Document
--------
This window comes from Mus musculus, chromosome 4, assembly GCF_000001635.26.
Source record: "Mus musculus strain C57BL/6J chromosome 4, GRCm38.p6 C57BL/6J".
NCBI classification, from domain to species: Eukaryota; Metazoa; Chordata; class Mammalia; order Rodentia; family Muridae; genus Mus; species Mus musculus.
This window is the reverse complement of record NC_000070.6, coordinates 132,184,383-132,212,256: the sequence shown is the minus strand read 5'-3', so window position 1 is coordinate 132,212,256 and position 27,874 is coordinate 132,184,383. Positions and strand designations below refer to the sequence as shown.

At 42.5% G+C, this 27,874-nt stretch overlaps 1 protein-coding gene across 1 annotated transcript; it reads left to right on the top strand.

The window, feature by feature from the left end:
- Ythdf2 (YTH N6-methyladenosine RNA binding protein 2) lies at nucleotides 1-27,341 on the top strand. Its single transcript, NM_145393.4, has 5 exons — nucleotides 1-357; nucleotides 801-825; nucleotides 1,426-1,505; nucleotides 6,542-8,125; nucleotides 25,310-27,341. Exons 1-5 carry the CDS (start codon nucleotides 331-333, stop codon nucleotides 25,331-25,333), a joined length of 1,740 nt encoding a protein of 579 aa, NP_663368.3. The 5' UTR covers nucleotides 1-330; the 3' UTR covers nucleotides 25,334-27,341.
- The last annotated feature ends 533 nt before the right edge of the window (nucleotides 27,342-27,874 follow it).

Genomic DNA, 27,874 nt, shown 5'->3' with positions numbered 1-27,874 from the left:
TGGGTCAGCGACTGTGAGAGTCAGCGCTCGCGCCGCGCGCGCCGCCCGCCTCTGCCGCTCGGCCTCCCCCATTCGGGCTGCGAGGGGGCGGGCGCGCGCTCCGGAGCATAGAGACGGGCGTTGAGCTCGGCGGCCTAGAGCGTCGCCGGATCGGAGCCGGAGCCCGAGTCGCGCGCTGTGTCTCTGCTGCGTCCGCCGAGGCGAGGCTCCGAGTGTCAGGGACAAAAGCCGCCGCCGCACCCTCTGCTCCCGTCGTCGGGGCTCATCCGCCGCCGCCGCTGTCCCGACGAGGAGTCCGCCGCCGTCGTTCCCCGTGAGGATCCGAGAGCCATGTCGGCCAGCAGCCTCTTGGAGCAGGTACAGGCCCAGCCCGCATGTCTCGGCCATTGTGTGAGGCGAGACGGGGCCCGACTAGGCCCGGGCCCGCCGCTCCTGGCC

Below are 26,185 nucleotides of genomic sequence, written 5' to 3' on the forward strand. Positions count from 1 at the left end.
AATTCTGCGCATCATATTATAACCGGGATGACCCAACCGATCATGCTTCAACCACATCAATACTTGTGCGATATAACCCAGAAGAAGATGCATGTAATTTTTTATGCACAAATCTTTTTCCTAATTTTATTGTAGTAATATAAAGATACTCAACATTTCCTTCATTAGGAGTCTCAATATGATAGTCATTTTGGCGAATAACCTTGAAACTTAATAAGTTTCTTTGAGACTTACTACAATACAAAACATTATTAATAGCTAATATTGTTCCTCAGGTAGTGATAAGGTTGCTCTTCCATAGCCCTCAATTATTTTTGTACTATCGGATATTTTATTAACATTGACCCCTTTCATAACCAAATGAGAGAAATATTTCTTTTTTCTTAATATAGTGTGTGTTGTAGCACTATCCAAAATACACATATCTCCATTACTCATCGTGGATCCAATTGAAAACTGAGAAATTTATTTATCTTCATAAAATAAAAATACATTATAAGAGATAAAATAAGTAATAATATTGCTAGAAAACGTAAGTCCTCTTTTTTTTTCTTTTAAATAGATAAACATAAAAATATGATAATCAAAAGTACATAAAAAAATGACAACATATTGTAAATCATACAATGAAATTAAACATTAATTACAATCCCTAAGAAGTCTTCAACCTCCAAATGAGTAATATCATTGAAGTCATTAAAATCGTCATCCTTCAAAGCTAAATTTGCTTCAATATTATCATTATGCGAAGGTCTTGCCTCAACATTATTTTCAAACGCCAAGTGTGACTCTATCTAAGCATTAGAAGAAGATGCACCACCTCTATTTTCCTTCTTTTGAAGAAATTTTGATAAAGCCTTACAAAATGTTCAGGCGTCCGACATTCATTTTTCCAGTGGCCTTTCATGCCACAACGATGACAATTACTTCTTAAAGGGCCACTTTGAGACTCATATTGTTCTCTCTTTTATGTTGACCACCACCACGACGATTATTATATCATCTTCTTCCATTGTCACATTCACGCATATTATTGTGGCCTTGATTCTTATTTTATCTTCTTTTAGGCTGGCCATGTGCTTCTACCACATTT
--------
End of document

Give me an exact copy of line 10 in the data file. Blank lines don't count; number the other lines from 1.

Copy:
TGGGTCAGCGACTGTGAGAGTCAGCGCTCGCGCCGCGCGCGCCGCCCGCCTCTGCCGCTCGGCCTCCCCCATTCGGGCTGCGAGGGGGCGGGCGCGCGCTCCGGAGCATAGAGACGGGCGTTGAGCTCGGCGGCCTAGAGCGTCGCCGGATCGGAGCCGGAGCCCGAGTCGCGCGCTGTGTCTCTGCTGCGTCCGCCGAGGCGAGGCTCCGAGTGTCAGGGACAAAAGCCGCCGCCGCACCCTCTGCTCCCGTCGTCGGGGCTCATCCGCCGCCGCCGCTGTCCCGACGAGGAGTCCGCCGCCGTCGTTCCCCGTGAGGATCCGAGAGCCATGTCGGCCAGCAGCCTCTTGGAGCAGGTACAGGCCCAGCCCGCATGTCTCGGCCATTGTGTGAGGCGAGACGGGGCCCGACTAGGCCCGGGCCCGCCGCTCCTGGCC